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Climbing the CD Ladder

Certificates of deposit (CDs) are a type of savings tool that offer higher returns than savings accounts, money-market accounts, and interest-bearing checking accounts but at the cost of locking away your money for anywhere from three months to ten years, with a penalty for withdrawing money early. The longer the CD’s term and the larger the deposit, the higher the interest rate. However, interest rates could rise while your money is locked in a CD, meaning you wouldn’t be able to take advantage of the new rate.

But there is a way to take advantage of a CD’s higher annual percentage yield (APY) and still maintain access to your cash for emergencies or other investments. Say hello to CD laddering.

A CD ladder is a method of setting up multiple CDs that mature at staggered intervals, allowing you access to part of your savings on a regular basis while keeping the rest in high-yield, longer-term CDs. When a CD matures, you have the choice to reinvest in another CD, or use it for another investment or an expense.

For example, let’s say you have $15,000 in savings. You could keep $5,000 in a traditional savings account for easy access and invest the remaining $10,000 in five tranches—five CDs of $2,000 each with five different maturity terms: a five-year, a four-year, a three-year, a two-year, and a one-year.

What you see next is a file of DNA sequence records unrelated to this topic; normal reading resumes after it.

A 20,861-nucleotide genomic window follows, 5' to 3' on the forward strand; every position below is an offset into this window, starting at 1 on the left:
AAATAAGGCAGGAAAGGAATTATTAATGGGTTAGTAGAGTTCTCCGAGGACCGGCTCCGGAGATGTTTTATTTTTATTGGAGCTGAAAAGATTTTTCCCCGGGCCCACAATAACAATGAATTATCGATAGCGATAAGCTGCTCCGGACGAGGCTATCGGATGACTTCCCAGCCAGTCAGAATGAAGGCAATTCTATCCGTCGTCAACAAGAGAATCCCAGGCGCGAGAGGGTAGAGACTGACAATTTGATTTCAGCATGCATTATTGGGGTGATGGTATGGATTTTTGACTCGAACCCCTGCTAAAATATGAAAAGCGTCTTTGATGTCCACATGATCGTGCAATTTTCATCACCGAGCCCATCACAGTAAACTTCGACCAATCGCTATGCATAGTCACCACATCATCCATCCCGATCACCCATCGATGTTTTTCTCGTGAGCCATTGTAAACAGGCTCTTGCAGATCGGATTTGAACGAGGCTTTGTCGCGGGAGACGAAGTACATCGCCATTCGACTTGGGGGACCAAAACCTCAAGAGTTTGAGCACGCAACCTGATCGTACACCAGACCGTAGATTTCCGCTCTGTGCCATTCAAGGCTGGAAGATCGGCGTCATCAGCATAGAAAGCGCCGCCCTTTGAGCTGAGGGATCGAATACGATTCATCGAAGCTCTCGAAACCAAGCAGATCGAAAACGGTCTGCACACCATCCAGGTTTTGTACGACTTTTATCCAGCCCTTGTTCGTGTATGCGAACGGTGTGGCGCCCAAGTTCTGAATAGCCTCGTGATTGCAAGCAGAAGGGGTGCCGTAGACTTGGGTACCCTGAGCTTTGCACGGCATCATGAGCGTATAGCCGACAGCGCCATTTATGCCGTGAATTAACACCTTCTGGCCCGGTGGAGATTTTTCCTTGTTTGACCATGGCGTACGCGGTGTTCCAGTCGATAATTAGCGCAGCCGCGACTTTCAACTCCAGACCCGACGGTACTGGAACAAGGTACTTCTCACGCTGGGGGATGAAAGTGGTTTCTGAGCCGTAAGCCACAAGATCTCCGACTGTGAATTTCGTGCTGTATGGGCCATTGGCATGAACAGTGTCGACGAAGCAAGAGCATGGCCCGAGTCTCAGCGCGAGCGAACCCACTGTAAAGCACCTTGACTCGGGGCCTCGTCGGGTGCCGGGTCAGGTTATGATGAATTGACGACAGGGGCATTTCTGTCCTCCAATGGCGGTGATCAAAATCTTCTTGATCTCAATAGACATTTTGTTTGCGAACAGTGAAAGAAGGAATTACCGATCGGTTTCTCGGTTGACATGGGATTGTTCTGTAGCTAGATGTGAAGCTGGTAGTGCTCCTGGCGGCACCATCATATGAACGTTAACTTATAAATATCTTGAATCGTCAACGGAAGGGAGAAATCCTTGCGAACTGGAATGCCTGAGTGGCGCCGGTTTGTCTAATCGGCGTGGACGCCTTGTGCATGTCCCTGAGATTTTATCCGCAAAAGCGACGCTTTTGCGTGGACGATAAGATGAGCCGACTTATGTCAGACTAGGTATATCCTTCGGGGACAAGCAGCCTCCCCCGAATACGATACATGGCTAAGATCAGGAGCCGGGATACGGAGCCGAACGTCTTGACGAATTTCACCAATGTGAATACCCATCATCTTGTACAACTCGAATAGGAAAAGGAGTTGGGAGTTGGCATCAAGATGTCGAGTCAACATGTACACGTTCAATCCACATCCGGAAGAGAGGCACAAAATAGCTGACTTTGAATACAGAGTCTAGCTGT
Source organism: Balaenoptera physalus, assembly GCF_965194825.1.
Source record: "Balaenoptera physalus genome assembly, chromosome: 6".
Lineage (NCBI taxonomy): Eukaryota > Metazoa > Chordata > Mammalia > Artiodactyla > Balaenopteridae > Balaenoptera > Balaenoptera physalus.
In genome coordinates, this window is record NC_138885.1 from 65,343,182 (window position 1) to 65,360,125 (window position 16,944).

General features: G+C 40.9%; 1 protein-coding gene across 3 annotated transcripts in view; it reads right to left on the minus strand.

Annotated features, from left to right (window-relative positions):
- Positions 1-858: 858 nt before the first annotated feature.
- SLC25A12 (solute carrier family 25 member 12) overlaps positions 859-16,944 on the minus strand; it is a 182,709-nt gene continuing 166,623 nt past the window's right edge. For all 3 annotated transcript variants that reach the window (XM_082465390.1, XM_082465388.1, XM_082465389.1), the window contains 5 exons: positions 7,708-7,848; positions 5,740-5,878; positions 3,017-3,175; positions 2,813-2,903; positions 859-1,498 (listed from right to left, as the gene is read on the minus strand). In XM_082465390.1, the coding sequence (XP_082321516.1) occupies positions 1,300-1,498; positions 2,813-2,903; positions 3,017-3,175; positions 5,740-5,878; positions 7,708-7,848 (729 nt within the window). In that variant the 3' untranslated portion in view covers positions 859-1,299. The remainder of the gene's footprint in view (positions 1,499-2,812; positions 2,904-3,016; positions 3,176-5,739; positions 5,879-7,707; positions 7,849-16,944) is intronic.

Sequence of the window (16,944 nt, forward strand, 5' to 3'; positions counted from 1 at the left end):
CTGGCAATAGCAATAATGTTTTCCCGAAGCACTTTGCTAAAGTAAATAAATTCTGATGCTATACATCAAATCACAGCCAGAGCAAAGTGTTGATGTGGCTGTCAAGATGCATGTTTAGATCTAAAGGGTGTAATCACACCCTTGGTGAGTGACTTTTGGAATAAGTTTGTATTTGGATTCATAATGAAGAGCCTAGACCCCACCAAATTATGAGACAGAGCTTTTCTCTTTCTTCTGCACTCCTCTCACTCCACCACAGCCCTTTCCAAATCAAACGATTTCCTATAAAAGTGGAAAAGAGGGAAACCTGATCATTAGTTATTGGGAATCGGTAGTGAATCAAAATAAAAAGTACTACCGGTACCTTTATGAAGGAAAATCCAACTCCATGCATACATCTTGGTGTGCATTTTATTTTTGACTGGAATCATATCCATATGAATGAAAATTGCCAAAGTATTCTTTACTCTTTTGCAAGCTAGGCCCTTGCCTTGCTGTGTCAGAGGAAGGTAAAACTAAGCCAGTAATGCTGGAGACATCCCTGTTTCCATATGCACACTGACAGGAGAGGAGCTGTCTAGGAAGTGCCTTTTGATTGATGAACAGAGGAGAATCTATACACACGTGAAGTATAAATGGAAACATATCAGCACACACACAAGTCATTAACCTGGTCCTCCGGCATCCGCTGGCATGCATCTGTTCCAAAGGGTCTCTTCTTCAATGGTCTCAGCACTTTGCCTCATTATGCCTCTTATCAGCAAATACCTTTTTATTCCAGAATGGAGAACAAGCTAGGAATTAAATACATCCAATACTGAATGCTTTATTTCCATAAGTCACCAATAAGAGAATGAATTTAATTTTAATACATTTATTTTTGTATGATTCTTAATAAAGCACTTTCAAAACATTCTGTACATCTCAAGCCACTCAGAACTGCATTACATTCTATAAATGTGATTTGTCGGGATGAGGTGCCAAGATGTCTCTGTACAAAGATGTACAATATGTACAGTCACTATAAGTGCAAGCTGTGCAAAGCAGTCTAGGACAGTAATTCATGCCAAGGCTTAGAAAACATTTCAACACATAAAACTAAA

When the one-year CD matures, you can reinvest it as a five-year CD, repeating the process so that within five years, all of the CDs will be invested at five-year terms (and the higher interest rate), but one will still be maturing each year, giving you the opportunity to withdraw the money without paying a penalty. You can also add to the CD when it matures, and you can always create more tranches, perhaps having one mature every six months but still at the five-year term rate. There is a lot of flexibility when it comes to building a ladder.

CD ladders are a great way to create stability in your savings and investment portfolio and to build a safety net against riskier investments. While the APY is not as high as riskier investments, CDs are stable and not in danger of losing their value. Holdings up to $250,000 per person are insured by the NCUA against loss.

If you think a CD ladder might be a smart move for you, start simple, with only a few mid- to short-term tranches until you’re comfortable with the CD maturing process. The key is to stay on top of the tranche rotation and when each CD matures. You can set up automatic reminders to re-asses your financial needs before each CD matures to see what you’d like to do with the money. As a reminder, you will have to pay income tax on the interest you earn from your CDs, even if you don’t withdraw the money.